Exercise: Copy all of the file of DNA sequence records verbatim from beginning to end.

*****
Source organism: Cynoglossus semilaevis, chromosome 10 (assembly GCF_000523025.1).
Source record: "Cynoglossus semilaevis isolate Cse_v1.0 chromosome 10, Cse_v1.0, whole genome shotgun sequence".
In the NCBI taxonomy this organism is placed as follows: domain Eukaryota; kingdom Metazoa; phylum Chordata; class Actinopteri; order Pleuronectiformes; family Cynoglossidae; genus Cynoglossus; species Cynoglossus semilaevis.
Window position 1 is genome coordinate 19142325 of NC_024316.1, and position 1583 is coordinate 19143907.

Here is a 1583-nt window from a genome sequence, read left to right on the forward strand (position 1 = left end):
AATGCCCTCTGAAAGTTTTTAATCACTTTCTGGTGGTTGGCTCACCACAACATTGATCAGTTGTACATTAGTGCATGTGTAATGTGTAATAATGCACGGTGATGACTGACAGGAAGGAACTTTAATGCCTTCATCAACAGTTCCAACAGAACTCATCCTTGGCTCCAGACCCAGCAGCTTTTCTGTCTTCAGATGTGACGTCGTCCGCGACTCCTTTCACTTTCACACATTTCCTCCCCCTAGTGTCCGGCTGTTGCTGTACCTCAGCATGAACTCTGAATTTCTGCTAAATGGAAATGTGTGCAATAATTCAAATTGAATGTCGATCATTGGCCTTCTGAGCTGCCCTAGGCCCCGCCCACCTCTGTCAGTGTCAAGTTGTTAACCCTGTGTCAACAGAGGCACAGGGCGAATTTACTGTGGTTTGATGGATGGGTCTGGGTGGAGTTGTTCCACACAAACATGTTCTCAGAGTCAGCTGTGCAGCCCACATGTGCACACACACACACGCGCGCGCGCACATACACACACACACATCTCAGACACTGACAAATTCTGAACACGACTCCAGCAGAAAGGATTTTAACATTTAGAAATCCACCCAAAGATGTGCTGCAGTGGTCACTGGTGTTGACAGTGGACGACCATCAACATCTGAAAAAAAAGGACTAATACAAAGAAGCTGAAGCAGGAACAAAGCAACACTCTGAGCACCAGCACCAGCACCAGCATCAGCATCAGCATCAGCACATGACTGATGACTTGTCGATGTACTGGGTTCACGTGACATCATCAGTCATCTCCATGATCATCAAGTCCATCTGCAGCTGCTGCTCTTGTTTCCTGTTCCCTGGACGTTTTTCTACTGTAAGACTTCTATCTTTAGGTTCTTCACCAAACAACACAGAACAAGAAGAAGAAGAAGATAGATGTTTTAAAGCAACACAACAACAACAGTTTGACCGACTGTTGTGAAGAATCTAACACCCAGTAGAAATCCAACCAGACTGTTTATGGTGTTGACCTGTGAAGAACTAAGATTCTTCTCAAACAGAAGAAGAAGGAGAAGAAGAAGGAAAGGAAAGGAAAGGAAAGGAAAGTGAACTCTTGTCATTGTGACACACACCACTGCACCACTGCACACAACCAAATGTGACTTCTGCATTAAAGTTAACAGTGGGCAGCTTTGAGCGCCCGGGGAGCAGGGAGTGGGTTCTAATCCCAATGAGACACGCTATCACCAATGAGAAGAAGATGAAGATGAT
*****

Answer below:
Source organism: Cynoglossus semilaevis, chromosome 10 (assembly GCF_000523025.1).
Source record: "Cynoglossus semilaevis isolate Cse_v1.0 chromosome 10, Cse_v1.0, whole genome shotgun sequence".
In the NCBI taxonomy this organism is placed as follows: domain Eukaryota; kingdom Metazoa; phylum Chordata; class Actinopteri; order Pleuronectiformes; family Cynoglossidae; genus Cynoglossus; species Cynoglossus semilaevis.
Window position 1 is genome coordinate 19142325 of NC_024316.1, and position 1583 is coordinate 19143907.

Here is a 1583-nt window from a genome sequence, read left to right on the forward strand (position 1 = left end):
AATGCCCTCTGAAAGTTTTTAATCACTTTCTGGTGGTTGGCTCACCACAACATTGATCAGTTGTACATTAGTGCATGTGTAATGTGTAATAATGCACGGTGATGACTGACAGGAAGGAACTTTAATGCCTTCATCAACAGTTCCAACAGAACTCATCCTTGGCTCCAGACCCAGCAGCTTTTCTGTCTTCAGATGTGACGTCGTCCGCGACTCCTTTCACTTTCACACATTTCCTCCCCCTAGTGTCCGGCTGTTGCTGTACCTCAGCATGAACTCTGAATTTCTGCTAAATGGAAATGTGTGCAATAATTCAAATTGAATGTCGATCATTGGCCTTCTGAGCTGCCCTAGGCCCCGCCCACCTCTGTCAGTGTCAAGTTGTTAACCCTGTGTCAACAGAGGCACAGGGCGAATTTACTGTGGTTTGATGGATGGGTCTGGGTGGAGTTGTTCCACACAAACATGTTCTCAGAGTCAGCTGTGCAGCCCACATGTGCACACACACACACGCGCGCGCGCACATACACACACACACATCTCAGACACTGACAAATTCTGAACACGACTCCAGCAGAAAGGATTTTAACATTTAGAAATCCACCCAAAGATGTGCTGCAGTGGTCACTGGTGTTGACAGTGGACGACCATCAACATCTGAAAAAAAAGGACTAATACAAAGAAGCTGAAGCAGGAACAAAGCAACACTCTGAGCACCAGCACCAGCACCAGCATCAGCATCAGCATCAGCACATGACTGATGACTTGTCGATGTACTGGGTTCACGTGACATCATCAGTCATCTCCATGATCATCAAGTCCATCTGCAGCTGCTGCTCTTGTTTCCTGTTCCCTGGACGTTTTTCTACTGTAAGACTTCTATCTTTAGGTTCTTCACCAAACAACACAGAACAAGAAGAAGAAGAAGATAGATGTTTTAAAGCAACACAACAACAACAGTTTGACCGACTGTTGTGAAGAATCTAACACCCAGTAGAAATCCAACCAGACTGTTTATGGTGTTGACCTGTGAAGAACTAAGATTCTTCTCAAACAGAAGAAGAAGGAGAAGAAGAAGGAAAGGAAAGGAAAGGAAAGGAAAGTGAACTCTTGTCATTGTGACACACACCACTGCACCACTGCACACAACCAAATGTGACTTCTGCATTAAAGTTAACAGTGGGCAGCTTTGAGCGCCCGGGGAGCAGGGAGTGGGTTCTAATCCCAATGAGACACGCTATCACCAATGAGAAGAAGATGAAGATGAT